Clark Mansion

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  1. Yes, I agree with you that love can be "for the sake of the other", without it being a sacrifice. In that sense I like to complement Ayn Rand's Aristotelian love of "enlightened self-interest" with Erich Fromm's "brotherly love" as described in his "Art of Loving". That being said, my question in this thread was somewhat on the side of this issue. My question was about the transition from Protestant Christian Altruist self-sacrifical ethics and towards a healthy, life-affirmative type of living that yields proper self-esteem and love. A big problem with the Lutheran self-sacrifica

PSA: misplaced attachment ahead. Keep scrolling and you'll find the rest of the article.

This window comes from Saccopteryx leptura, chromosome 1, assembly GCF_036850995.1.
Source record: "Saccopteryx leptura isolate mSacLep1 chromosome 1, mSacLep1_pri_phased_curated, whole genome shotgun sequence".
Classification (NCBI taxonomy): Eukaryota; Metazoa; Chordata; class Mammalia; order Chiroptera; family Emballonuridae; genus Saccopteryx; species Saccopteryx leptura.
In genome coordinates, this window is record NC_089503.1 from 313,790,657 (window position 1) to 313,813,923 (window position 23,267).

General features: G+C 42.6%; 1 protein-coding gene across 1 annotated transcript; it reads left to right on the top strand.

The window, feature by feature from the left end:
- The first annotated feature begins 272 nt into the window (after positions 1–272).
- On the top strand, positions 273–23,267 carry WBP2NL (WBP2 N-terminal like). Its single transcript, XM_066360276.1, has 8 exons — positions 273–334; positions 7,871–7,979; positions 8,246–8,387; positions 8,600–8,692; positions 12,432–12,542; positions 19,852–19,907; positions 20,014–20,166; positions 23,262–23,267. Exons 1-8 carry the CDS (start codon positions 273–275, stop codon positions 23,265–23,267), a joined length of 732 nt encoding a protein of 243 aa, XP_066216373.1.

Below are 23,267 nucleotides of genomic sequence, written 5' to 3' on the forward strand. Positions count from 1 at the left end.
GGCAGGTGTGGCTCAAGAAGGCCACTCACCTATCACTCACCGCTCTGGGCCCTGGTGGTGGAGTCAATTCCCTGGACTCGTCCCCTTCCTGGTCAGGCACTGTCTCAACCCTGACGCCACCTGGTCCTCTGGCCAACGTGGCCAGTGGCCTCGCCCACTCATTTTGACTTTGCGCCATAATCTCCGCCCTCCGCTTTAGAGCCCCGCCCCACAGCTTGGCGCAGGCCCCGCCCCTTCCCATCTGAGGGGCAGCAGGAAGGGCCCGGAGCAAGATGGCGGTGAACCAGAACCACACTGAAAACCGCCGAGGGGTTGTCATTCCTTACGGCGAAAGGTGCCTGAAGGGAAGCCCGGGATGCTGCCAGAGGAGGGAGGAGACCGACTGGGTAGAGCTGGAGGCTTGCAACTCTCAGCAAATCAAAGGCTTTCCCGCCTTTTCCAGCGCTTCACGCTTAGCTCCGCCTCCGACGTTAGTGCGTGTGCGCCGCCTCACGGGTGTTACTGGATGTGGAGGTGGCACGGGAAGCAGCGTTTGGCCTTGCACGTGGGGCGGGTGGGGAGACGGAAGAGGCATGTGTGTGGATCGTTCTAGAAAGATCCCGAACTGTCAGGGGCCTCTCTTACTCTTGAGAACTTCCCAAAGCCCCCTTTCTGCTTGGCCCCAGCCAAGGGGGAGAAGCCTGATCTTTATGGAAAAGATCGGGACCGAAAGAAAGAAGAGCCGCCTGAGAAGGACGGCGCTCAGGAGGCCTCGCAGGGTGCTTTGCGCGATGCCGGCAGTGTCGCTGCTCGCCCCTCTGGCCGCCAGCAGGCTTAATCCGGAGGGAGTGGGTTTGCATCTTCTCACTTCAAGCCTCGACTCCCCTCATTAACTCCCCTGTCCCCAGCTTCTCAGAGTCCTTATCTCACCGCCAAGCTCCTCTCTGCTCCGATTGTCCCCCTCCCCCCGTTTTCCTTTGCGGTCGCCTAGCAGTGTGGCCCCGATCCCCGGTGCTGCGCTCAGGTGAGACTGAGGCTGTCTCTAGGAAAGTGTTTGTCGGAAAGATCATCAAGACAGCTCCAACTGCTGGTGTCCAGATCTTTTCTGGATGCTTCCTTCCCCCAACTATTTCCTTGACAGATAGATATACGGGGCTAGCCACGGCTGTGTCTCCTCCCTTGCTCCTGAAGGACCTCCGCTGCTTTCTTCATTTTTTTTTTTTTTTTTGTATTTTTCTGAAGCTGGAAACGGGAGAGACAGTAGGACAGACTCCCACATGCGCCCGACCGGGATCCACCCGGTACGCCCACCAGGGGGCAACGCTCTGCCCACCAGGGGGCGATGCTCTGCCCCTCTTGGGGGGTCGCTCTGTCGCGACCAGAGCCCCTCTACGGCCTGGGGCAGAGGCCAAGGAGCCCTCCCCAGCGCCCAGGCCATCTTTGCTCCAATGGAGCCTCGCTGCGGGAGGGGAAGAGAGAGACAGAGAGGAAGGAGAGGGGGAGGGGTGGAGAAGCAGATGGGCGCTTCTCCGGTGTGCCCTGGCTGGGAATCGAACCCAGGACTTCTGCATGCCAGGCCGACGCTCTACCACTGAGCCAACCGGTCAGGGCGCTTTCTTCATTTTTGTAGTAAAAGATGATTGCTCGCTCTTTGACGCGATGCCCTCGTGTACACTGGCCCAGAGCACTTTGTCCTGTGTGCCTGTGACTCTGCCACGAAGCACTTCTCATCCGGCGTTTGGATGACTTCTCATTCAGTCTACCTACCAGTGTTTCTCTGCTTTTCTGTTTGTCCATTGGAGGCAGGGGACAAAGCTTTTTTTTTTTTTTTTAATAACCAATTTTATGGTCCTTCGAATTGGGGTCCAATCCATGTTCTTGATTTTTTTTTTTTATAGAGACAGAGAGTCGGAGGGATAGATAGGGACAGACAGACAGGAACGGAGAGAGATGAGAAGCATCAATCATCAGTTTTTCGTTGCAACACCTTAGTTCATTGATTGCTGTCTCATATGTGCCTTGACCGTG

2. I once heard someone say that what a neurotic needs is reference experience that he has worth in himself. Rather than only being valued for obedience. Or by getting "charity" from a white knight. Rand says something similar in the following quote: "Love is not self-sacrifice, but the most profound assertion of your own needs and values. It is for your own happiness that you need the person you love, and that is the greatest compliment, the greatest tribute you can pay to that person" I wonder if she or other o